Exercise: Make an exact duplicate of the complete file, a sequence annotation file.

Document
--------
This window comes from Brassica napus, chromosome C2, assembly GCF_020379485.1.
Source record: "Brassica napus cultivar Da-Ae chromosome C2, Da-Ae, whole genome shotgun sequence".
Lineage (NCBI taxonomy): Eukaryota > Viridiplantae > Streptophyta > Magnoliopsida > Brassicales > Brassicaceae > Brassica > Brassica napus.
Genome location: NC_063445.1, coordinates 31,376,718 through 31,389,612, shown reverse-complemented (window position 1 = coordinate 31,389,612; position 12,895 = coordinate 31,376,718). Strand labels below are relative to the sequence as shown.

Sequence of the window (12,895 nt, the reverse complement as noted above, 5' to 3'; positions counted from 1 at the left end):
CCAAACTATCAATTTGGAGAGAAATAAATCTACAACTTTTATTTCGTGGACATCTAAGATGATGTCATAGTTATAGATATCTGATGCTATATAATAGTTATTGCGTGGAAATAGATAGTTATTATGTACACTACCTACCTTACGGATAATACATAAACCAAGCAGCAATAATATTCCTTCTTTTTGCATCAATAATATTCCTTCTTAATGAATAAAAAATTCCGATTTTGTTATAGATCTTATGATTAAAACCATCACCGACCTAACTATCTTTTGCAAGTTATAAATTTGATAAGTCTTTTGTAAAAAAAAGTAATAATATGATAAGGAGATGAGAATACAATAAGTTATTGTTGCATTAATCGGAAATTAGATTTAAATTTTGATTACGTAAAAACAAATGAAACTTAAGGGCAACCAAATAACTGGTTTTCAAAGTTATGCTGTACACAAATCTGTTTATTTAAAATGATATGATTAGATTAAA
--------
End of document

This window comes from Brassica napus, chromosome C2, assembly GCF_020379485.1.
Source record: "Brassica napus cultivar Da-Ae chromosome C2, Da-Ae, whole genome shotgun sequence".
Lineage (NCBI taxonomy): Eukaryota > Viridiplantae > Streptophyta > Magnoliopsida > Brassicales > Brassicaceae > Brassica > Brassica napus.
Genome location: NC_063445.1, coordinates 31,376,718 through 31,389,612, shown reverse-complemented (window position 1 = coordinate 31,389,612; position 12,895 = coordinate 31,376,718). Strand labels below are relative to the sequence as shown.

Sequence of the window (12,895 nt, the reverse complement as noted above, 5' to 3'; positions counted from 1 at the left end):
CCAAACTATCAATTTGGAGAGAAATAAATCTACAACTTTTATTTCGTGGACATCTAAGATGATGTCATAGTTATAGATATCTGATGCTATATAATAGTTATTGCGTGGAAATAGATAGTTATTATGTACACTACCTACCTTACGGATAATACATAAACCAAGCAGCAATAATATTCCTTCTTTTTGCATCAATAATATTCCTTCTTAATGAATAAAAAATTCCGATTTTGTTATAGATCTTATGATTAAAACCATCACCGACCTAACTATCTTTTGCAAGTTATAAATTTGATAAGTCTTTTGTAAAAAAAAGTAATAATATGATAAGGAGATGAGAATACAATAAGTTATTGTTGCATTAATCGGAAATTAGATTTAAATTTTGATTACGTAAAAACAAATGAAACTTAAGGGCAACCAAATAACTGGTTTTCAAAGTTATGCTGTACACAAATCTGTTTATTTAAAATGATATGATTAGATTAAA